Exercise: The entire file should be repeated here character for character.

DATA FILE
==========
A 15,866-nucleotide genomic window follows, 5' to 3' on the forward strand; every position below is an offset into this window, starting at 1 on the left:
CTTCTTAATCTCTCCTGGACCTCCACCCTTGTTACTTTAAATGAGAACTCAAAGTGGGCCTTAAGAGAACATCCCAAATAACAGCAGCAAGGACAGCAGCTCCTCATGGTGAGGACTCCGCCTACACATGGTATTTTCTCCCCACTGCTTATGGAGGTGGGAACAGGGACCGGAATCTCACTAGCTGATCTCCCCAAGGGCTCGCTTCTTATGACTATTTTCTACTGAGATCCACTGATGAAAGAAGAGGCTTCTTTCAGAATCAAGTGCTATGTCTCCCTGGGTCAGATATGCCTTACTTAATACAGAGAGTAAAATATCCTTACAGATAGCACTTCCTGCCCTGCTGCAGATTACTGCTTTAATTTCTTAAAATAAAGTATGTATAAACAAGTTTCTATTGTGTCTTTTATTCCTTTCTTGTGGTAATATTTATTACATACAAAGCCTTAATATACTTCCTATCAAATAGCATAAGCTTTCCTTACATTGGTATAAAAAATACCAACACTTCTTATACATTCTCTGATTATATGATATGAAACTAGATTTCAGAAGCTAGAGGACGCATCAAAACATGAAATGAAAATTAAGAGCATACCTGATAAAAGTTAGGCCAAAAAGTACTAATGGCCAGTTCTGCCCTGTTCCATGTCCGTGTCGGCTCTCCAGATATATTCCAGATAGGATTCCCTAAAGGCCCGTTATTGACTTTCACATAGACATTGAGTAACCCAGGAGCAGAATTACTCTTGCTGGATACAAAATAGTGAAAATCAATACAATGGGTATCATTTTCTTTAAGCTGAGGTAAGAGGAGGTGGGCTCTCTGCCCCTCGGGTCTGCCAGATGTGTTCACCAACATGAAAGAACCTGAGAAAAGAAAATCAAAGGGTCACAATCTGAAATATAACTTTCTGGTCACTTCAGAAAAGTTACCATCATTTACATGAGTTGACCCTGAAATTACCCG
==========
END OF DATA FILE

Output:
A 15,866-nucleotide genomic window follows, 5' to 3' on the forward strand; every position below is an offset into this window, starting at 1 on the left:
CTTCTTAATCTCTCCTGGACCTCCACCCTTGTTACTTTAAATGAGAACTCAAAGTGGGCCTTAAGAGAACATCCCAAATAACAGCAGCAAGGACAGCAGCTCCTCATGGTGAGGACTCCGCCTACACATGGTATTTTCTCCCCACTGCTTATGGAGGTGGGAACAGGGACCGGAATCTCACTAGCTGATCTCCCCAAGGGCTCGCTTCTTATGACTATTTTCTACTGAGATCCACTGATGAAAGAAGAGGCTTCTTTCAGAATCAAGTGCTATGTCTCCCTGGGTCAGATATGCCTTACTTAATACAGAGAGTAAAATATCCTTACAGATAGCACTTCCTGCCCTGCTGCAGATTACTGCTTTAATTTCTTAAAATAAAGTATGTATAAACAAGTTTCTATTGTGTCTTTTATTCCTTTCTTGTGGTAATATTTATTACATACAAAGCCTTAATATACTTCCTATCAAATAGCATAAGCTTTCCTTACATTGGTATAAAAAATACCAACACTTCTTATACATTCTCTGATTATATGATATGAAACTAGATTTCAGAAGCTAGAGGACGCATCAAAACATGAAATGAAAATTAAGAGCATACCTGATAAAAGTTAGGCCAAAAAGTACTAATGGCCAGTTCTGCCCTGTTCCATGTCCGTGTCGGCTCTCCAGATATATTCCAGATAGGATTCCCTAAAGGCCCGTTATTGACTTTCACATAGACATTGAGTAACCCAGGAGCAGAATTACTCTTGCTGGATACAAAATAGTGAAAATCAATACAATGGGTATCATTTTCTTTAAGCTGAGGTAAGAGGAGGTGGGCTCTCTGCCCCTCGGGTCTGCCAGATGTGTTCACCAACATGAAAGAACCTGAGAAAAGAAAATCAAAGGGTCACAATCTGAAATATAACTTTCTGGTCACTTCAGAAAAGTTACCATCATTTACATGAGTTGACCCTGAAATTACCCG